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Will an ocean be fertilised with at least 50 tonnes of iron, as part of a single geoengineering effort, by the end of 2023?

Iron fertilisation is the introduction of iron to iron-poor areas of the ocean surface to stimulate phytoplankton production to thereby draw carbon out of the atmosphere and into the ocean. Phytoplankton converts some of the CO2 dissolved in the ocean into biomass, which is then transported into deep sea by ocean circulation and gravity; effectively resulting in the long-term sequestering of carbon (Yoon et al., 2018).

Researchers worldwide have conducted 13 major iron-fertilization experiments in the open ocean since 1990 (Tollefson, 2017). All have sought to test whether stimulating phytoplankton growth can increase the amount of carbon dioxide that the organisms pull out of the atmosphere and deposit in the deep ocean when they die. Determining how much carbon is sequestered during such experiments has proved difficult, however, and scientists have raised concerns about potential adverse effects, such as toxic algal blooms.

Will an ocean be fertilised with at least 50 tonnes of iron, as part of a single geoengineering effort, by the end of 2023?


This question resolves positive if a single geoengineering effort to fertilise an ocean with the intention of stimulating biomass growth successfully introduces 50 tonnes of iron into an ocean by the end of 2023.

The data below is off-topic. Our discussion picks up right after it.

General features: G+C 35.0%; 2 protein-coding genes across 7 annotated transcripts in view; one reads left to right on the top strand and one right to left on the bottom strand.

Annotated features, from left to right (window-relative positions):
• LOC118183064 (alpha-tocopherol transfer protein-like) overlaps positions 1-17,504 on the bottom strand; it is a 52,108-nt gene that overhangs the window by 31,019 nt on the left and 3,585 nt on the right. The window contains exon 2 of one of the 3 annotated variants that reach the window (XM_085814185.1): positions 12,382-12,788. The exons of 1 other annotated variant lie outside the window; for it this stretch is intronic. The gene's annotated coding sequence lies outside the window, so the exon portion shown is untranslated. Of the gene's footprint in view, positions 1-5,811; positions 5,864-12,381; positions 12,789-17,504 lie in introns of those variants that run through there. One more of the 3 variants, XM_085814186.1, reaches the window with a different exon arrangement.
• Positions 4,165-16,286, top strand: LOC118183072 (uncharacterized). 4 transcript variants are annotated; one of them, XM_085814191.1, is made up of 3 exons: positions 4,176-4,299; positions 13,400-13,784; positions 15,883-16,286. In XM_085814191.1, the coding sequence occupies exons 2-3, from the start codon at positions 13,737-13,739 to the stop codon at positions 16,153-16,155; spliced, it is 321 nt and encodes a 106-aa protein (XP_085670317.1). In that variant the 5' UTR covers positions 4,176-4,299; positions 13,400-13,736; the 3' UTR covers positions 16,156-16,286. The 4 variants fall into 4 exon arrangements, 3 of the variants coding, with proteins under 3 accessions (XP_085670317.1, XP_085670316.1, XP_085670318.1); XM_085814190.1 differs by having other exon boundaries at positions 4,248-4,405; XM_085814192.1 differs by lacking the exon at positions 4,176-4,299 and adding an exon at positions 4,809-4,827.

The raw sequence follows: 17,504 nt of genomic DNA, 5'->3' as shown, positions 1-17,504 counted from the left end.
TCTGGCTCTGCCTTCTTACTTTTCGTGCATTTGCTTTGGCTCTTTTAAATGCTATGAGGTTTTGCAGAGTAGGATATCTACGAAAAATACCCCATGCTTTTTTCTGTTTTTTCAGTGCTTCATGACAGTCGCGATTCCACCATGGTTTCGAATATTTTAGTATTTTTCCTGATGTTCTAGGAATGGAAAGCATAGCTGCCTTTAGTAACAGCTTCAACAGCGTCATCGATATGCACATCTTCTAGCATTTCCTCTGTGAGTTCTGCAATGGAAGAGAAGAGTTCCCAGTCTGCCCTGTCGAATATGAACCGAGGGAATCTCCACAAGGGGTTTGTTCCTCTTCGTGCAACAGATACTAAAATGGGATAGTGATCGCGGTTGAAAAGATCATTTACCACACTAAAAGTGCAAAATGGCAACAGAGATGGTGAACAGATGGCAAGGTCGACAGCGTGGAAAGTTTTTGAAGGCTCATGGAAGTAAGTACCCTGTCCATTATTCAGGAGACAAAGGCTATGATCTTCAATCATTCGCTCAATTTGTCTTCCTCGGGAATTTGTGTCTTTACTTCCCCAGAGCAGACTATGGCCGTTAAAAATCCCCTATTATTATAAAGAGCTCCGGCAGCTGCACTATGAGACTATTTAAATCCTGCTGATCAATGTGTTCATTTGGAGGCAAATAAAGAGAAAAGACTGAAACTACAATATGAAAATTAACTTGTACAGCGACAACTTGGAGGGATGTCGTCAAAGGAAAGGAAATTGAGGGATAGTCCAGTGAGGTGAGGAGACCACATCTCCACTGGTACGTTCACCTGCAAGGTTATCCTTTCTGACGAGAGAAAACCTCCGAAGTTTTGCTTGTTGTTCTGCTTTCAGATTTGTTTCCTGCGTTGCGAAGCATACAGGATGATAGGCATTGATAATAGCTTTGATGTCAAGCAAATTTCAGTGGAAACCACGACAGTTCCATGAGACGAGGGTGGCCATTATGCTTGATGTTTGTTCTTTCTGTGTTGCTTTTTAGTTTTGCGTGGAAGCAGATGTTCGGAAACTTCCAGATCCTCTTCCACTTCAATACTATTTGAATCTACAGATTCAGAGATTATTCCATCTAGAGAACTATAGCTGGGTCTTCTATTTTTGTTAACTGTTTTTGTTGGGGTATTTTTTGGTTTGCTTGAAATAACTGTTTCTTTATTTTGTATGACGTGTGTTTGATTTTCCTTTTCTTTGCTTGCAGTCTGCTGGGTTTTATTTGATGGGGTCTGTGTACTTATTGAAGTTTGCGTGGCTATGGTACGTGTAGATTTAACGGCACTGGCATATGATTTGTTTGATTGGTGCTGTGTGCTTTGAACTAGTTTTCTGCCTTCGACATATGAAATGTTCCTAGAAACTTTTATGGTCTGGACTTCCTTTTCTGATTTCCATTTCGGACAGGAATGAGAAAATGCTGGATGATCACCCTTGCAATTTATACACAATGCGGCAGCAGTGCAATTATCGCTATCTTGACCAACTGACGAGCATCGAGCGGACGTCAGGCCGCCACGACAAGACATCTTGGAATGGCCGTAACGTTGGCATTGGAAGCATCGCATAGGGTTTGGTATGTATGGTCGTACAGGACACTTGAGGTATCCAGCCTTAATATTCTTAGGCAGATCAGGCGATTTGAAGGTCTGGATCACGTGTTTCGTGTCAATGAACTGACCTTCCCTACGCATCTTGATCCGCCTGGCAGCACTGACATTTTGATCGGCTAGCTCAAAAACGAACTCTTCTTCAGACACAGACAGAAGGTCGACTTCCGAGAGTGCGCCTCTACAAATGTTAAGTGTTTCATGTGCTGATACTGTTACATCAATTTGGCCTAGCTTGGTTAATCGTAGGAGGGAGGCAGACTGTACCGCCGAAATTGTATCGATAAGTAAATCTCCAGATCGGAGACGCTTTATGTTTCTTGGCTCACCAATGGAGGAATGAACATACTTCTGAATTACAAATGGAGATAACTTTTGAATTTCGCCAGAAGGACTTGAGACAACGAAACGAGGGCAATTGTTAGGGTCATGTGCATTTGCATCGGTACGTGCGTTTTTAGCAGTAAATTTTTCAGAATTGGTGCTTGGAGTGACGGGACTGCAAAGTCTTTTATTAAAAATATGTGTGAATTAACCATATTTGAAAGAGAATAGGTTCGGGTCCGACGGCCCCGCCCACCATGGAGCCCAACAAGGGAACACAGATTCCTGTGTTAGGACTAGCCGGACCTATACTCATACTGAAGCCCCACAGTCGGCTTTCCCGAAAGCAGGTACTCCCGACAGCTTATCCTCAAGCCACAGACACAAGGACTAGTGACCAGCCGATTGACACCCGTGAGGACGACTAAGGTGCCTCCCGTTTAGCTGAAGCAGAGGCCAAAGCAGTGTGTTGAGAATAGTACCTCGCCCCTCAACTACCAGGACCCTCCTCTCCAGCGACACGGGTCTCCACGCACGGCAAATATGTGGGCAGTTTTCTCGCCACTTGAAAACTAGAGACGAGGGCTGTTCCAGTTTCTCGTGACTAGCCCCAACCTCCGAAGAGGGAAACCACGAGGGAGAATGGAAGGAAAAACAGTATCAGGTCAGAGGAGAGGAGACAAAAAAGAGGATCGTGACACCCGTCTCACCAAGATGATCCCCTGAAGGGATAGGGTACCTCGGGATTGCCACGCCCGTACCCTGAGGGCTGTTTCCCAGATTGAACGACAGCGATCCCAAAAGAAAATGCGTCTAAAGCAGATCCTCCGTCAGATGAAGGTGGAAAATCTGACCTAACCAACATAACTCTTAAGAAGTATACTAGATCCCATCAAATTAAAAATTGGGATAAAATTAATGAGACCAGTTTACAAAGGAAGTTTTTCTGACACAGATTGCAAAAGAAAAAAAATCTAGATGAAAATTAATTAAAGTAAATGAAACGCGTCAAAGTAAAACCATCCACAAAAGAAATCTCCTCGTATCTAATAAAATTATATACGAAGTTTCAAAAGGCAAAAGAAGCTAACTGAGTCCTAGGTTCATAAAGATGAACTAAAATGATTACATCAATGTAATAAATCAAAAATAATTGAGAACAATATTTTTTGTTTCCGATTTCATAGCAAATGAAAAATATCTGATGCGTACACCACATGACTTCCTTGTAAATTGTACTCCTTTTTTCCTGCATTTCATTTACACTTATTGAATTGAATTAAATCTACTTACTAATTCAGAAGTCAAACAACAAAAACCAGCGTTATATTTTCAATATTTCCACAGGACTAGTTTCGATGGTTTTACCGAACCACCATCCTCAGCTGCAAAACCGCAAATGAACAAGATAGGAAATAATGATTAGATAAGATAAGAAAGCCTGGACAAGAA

The fertiliser must contain the equivalent of 50 tonnes of iron, which contains 895335 moles of iron. Hence, fertilisers that contain compounds of iron must also contain at least 895335 moles of iron. For example, 136 tonnes of iron sulfate (FeSO4) contains roughly 895335 moles of iron. In the case the fertiliser is a mixture of different iron-containing compounds, the weight of iron shall be determined by the same method for the individual compounds multiplied by the fraction of its weight to total weight.

A single geoengineering effort is here defined as a project in which the relevant actors act on behalf of various organisations (e.g. national government, research organisation) that coordinate in precise terms on the employed geoengineering methods as well as the the extent to, and the duration for which these are to be deployed.

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